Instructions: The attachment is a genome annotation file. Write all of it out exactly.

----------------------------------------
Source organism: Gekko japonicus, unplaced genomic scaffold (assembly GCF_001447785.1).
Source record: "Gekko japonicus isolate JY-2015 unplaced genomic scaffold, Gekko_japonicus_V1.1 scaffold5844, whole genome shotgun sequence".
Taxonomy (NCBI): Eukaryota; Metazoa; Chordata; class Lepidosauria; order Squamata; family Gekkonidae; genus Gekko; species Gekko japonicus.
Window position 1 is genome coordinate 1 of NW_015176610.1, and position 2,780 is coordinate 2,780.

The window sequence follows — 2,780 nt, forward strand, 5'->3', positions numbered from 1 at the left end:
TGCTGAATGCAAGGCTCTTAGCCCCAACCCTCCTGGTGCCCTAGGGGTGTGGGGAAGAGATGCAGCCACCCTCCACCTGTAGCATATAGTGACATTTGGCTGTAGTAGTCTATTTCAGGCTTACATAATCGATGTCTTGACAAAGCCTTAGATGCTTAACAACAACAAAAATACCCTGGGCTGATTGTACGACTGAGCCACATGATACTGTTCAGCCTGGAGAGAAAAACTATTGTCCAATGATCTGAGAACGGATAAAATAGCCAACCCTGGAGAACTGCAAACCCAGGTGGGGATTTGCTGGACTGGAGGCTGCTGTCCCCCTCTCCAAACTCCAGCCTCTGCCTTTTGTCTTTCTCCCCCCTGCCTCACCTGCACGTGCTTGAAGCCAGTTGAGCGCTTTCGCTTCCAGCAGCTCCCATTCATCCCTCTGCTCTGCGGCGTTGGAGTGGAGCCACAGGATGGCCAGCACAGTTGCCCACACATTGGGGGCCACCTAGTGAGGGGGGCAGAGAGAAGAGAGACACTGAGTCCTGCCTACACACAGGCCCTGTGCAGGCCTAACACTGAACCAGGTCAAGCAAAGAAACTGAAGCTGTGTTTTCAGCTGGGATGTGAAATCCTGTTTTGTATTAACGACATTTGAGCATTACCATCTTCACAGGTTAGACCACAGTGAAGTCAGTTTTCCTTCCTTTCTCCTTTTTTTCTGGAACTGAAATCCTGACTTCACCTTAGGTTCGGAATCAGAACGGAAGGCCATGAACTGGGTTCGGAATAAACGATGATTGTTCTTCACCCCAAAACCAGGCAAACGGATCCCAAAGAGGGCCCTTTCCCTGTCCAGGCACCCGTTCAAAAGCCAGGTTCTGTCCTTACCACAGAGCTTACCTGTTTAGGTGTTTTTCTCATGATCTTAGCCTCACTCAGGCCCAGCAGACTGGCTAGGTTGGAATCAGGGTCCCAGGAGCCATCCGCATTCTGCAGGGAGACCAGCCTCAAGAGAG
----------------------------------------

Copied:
Source organism: Gekko japonicus, unplaced genomic scaffold (assembly GCF_001447785.1).
Source record: "Gekko japonicus isolate JY-2015 unplaced genomic scaffold, Gekko_japonicus_V1.1 scaffold5844, whole genome shotgun sequence".
Taxonomy (NCBI): Eukaryota; Metazoa; Chordata; class Lepidosauria; order Squamata; family Gekkonidae; genus Gekko; species Gekko japonicus.
Window position 1 is genome coordinate 1 of NW_015176610.1, and position 2,780 is coordinate 2,780.

The window sequence follows — 2,780 nt, forward strand, 5'->3', positions numbered from 1 at the left end:
TGCTGAATGCAAGGCTCTTAGCCCCAACCCTCCTGGTGCCCTAGGGGTGTGGGGAAGAGATGCAGCCACCCTCCACCTGTAGCATATAGTGACATTTGGCTGTAGTAGTCTATTTCAGGCTTACATAATCGATGTCTTGACAAAGCCTTAGATGCTTAACAACAACAAAAATACCCTGGGCTGATTGTACGACTGAGCCACATGATACTGTTCAGCCTGGAGAGAAAAACTATTGTCCAATGATCTGAGAACGGATAAAATAGCCAACCCTGGAGAACTGCAAACCCAGGTGGGGATTTGCTGGACTGGAGGCTGCTGTCCCCCTCTCCAAACTCCAGCCTCTGCCTTTTGTCTTTCTCCCCCCTGCCTCACCTGCACGTGCTTGAAGCCAGTTGAGCGCTTTCGCTTCCAGCAGCTCCCATTCATCCCTCTGCTCTGCGGCGTTGGAGTGGAGCCACAGGATGGCCAGCACAGTTGCCCACACATTGGGGGCCACCTAGTGAGGGGGGCAGAGAGAAGAGAGACACTGAGTCCTGCCTACACACAGGCCCTGTGCAGGCCTAACACTGAACCAGGTCAAGCAAAGAAACTGAAGCTGTGTTTTCAGCTGGGATGTGAAATCCTGTTTTGTATTAACGACATTTGAGCATTACCATCTTCACAGGTTAGACCACAGTGAAGTCAGTTTTCCTTCCTTTCTCCTTTTTTTCTGGAACTGAAATCCTGACTTCACCTTAGGTTCGGAATCAGAACGGAAGGCCATGAACTGGGTTCGGAATAAACGATGATTGTTCTTCACCCCAAAACCAGGCAAACGGATCCCAAAGAGGGCCCTTTCCCTGTCCAGGCACCCGTTCAAAAGCCAGGTTCTGTCCTTACCACAGAGCTTACCTGTTTAGGTGTTTTTCTCATGATCTTAGCCTCACTCAGGCCCAGCAGACTGGCTAGGTTGGAATCAGGGTCCCAGGAGCCATCCGCATTCTGCAGGGAGACCAGCCTCAAGAGAG